Amenities include a good-sized glove box and a generous covered console box with built-in coin, tissue, and pen holders; storage pouches on the backs of the front seats; door pockets with bottle holders; and exposed cup holders in the console and pull-down rear-center armrest. Most climate-system settings are conveniently managed via large dials. Audio, navigation, and app displays show up on a 6.1-inch color touchscreen. Simple audio tuning is accomplished with separate dials. There are a couple of control oddities: Power-window and mirror switches sit high on the top surface of the driver’s door, and the terrain-management controls are in a small console at the forward portion of the roof. At least the latter are easy to reach.
There aren’t many options available for the TRD Off-Road Premium but the one CG sampled had a very convenient add-on: a sliding cargo floor that extends out over the bumper, reducing the need to reach far into the vehicle when loading. The sliding panel also exposes some small-item space that is covered securely when the floor is pushed back into place. When the rear seat cushions are pivoted forward, the seat backs (which are divided 60/40) fold absolutely flat to open up an expansive cargo hold.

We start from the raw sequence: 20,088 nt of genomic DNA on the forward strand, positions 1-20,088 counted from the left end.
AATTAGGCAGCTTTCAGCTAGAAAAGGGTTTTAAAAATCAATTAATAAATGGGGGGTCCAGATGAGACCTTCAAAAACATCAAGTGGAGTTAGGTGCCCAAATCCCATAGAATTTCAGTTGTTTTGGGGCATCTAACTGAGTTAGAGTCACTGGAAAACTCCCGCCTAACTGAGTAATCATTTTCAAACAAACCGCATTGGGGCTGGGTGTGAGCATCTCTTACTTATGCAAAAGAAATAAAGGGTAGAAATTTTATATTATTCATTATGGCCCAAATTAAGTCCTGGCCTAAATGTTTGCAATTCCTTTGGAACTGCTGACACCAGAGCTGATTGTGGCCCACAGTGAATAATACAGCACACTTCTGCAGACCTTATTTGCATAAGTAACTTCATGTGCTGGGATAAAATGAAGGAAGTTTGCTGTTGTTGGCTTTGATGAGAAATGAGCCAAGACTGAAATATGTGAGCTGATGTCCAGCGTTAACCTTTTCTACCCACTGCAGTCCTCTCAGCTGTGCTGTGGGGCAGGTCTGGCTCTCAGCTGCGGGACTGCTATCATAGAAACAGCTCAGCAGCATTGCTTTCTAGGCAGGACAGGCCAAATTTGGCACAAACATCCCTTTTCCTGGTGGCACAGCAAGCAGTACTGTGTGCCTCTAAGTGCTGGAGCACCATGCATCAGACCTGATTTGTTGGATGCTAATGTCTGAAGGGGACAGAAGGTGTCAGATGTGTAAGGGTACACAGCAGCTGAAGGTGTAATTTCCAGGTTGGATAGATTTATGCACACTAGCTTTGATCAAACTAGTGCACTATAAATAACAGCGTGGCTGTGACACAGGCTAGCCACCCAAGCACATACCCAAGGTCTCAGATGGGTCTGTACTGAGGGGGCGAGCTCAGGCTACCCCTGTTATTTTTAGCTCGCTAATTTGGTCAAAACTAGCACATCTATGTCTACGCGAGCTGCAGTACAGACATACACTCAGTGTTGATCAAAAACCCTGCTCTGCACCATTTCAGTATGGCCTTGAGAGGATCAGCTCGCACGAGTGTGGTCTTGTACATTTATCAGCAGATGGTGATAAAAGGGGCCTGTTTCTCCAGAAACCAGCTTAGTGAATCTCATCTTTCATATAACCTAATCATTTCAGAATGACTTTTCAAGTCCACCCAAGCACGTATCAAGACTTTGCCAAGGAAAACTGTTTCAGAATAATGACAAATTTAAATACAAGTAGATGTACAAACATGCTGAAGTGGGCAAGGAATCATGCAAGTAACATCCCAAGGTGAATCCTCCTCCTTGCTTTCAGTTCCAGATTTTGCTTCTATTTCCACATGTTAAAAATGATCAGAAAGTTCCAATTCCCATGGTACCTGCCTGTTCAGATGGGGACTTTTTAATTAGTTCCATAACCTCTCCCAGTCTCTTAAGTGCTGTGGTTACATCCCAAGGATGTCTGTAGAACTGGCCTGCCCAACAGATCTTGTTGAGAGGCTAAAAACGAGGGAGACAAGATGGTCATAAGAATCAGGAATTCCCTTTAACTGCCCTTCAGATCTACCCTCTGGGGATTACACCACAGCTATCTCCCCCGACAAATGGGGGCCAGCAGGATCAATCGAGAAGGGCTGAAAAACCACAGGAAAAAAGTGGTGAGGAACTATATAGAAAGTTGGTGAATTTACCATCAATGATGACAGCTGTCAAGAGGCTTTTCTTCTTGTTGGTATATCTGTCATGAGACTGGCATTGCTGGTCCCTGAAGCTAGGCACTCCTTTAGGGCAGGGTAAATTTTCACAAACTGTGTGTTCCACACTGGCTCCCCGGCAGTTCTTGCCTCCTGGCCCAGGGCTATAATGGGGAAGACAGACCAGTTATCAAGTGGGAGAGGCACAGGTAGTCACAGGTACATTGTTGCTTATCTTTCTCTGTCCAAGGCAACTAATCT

The 4Runner TRD will be a different driving experience for anyone who has come into the SUV market during the rise of the crossover. People who have some regular need to go where the highway doesn’t will think that’s the way things ought to be.